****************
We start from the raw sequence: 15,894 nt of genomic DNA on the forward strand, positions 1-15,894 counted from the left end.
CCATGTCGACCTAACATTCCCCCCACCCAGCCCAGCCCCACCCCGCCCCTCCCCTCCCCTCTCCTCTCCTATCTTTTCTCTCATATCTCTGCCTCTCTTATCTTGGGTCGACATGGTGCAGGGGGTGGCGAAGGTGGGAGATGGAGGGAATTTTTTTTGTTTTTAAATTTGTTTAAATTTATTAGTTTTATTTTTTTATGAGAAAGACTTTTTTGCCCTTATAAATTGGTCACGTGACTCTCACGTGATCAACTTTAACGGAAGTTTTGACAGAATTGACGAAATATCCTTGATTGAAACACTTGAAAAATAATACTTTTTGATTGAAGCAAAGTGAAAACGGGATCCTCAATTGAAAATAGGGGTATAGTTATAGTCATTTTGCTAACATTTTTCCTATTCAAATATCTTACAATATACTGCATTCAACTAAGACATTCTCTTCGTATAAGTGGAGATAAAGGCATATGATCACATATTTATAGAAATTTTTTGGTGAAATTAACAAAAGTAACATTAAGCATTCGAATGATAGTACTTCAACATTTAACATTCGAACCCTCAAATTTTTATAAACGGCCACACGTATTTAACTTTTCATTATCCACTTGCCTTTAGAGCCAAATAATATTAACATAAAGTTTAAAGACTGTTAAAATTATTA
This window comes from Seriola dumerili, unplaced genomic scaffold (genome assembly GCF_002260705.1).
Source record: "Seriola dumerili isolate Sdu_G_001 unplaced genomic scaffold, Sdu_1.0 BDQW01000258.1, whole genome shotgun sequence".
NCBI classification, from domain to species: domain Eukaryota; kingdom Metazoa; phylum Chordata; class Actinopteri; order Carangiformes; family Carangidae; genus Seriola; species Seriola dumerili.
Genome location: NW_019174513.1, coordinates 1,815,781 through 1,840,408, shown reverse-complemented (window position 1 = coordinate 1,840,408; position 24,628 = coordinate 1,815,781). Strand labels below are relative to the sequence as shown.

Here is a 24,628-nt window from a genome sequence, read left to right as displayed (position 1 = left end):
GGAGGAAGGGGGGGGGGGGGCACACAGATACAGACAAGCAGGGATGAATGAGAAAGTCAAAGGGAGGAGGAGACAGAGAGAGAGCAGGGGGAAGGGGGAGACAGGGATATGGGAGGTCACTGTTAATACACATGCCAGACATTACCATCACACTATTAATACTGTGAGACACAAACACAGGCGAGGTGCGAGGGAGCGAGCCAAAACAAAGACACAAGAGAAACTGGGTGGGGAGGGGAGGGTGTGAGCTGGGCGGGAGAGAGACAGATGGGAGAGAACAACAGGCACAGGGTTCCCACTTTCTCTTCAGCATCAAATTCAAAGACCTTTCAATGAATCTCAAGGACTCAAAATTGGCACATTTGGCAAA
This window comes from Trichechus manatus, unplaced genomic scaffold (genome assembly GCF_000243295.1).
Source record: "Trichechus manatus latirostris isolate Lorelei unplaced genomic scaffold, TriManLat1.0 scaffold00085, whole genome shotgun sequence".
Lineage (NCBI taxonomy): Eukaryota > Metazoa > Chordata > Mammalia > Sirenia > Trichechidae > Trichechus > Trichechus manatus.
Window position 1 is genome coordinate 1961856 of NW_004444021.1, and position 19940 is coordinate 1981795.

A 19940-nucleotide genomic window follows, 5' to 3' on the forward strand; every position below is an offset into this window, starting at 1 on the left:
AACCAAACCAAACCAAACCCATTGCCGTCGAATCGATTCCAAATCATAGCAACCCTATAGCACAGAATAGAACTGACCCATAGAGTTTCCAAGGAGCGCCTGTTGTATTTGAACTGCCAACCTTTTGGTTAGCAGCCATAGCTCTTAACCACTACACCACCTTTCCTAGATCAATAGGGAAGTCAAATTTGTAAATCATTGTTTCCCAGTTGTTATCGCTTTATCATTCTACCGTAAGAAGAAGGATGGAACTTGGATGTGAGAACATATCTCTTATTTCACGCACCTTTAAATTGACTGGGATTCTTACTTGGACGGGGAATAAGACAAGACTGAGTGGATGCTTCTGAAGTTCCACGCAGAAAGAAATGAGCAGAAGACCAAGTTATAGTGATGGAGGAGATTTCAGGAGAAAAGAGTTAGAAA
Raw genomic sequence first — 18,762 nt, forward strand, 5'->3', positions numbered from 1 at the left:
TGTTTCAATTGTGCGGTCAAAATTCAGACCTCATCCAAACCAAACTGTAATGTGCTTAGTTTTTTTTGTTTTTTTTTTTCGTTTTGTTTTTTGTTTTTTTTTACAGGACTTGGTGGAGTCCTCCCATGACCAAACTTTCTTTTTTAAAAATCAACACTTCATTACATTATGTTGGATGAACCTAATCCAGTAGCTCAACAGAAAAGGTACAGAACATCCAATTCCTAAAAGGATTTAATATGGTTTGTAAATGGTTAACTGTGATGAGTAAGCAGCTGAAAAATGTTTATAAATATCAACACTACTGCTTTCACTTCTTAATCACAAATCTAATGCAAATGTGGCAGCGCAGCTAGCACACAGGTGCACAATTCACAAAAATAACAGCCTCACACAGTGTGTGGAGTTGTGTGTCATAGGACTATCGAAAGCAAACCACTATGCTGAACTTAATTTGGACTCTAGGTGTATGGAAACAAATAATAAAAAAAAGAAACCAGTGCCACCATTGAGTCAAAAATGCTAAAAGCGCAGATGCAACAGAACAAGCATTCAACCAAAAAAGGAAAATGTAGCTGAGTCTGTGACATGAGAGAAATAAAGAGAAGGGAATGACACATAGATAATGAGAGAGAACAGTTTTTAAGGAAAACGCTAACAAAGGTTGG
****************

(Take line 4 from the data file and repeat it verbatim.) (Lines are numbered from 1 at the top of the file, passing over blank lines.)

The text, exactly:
Source record: "Seriola dumerili isolate Sdu_G_001 unplaced genomic scaffold, Sdu_1.0 BDQW01000258.1, whole genome shotgun sequence".